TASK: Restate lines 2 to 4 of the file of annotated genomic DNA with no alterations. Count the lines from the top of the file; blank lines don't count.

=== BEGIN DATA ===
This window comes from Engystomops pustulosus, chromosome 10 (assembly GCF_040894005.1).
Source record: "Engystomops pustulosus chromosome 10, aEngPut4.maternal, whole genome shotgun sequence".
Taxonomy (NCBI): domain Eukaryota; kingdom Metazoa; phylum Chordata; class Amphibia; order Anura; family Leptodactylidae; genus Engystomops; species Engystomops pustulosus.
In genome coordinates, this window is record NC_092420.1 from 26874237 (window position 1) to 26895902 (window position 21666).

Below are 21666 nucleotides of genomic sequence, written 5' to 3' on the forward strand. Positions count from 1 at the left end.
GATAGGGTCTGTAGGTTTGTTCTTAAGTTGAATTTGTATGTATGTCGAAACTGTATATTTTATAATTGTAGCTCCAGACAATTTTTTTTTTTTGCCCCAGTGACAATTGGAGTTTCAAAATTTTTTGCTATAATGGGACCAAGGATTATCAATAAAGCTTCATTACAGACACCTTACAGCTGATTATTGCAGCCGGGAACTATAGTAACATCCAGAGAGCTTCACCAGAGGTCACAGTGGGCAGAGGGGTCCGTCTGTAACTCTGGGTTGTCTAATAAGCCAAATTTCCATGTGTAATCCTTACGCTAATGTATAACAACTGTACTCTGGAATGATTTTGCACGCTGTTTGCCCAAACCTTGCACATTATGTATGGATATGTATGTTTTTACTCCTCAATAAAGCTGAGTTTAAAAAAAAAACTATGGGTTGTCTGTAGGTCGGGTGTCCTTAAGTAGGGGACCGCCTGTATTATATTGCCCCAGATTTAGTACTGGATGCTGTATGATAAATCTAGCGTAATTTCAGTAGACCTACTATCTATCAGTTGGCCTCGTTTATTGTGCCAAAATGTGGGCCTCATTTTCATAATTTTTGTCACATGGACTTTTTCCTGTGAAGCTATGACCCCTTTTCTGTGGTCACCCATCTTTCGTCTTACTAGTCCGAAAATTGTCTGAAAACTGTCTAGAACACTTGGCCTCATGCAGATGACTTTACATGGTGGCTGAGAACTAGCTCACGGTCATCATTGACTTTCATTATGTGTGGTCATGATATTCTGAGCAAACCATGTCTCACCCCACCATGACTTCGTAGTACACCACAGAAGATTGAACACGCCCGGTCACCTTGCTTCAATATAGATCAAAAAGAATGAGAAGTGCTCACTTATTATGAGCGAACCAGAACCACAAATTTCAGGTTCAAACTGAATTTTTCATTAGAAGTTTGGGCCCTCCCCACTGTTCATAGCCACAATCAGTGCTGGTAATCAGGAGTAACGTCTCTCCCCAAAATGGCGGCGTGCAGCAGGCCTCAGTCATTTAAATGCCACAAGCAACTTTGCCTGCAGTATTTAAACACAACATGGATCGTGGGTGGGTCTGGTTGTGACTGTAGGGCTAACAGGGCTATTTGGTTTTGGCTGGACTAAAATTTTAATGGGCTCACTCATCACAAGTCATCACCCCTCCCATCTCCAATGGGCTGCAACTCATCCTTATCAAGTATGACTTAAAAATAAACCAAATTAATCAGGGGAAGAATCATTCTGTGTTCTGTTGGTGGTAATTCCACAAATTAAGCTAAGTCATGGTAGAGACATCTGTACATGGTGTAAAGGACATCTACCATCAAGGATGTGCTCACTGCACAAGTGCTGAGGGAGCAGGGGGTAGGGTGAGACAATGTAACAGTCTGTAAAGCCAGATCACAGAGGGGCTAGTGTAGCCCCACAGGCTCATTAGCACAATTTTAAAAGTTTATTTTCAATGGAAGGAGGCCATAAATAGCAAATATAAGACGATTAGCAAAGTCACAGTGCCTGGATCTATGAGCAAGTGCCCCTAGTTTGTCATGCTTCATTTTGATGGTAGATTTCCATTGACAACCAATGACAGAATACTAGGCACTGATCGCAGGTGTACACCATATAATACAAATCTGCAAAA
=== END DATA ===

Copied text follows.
Source record: "Engystomops pustulosus chromosome 10, aEngPut4.maternal, whole genome shotgun sequence".
Taxonomy (NCBI): domain Eukaryota; kingdom Metazoa; phylum Chordata; class Amphibia; order Anura; family Leptodactylidae; genus Engystomops; species Engystomops pustulosus.
In genome coordinates, this window is record NC_092420.1 from 26874237 (window position 1) to 26895902 (window position 21666).